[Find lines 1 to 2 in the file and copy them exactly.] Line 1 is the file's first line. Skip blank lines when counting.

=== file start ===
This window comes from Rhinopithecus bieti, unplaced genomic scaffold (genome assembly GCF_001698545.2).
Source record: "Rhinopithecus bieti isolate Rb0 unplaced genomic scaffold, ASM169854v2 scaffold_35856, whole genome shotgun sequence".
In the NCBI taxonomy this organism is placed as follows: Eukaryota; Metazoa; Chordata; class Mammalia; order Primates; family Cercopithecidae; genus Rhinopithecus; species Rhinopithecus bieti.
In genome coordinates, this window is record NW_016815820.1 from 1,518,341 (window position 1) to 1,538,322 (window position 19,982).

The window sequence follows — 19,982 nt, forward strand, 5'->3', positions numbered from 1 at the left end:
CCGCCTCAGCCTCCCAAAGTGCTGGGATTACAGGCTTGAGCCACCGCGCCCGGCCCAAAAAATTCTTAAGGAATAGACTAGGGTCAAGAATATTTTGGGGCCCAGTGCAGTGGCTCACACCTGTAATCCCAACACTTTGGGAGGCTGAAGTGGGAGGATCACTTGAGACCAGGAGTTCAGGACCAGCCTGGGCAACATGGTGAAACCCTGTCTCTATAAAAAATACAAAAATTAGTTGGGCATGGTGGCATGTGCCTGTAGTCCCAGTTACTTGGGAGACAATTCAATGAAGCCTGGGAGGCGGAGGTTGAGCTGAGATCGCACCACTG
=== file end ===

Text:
This window comes from Rhinopithecus bieti, unplaced genomic scaffold (genome assembly GCF_001698545.2).
Source record: "Rhinopithecus bieti isolate Rb0 unplaced genomic scaffold, ASM169854v2 scaffold_35856, whole genome shotgun sequence".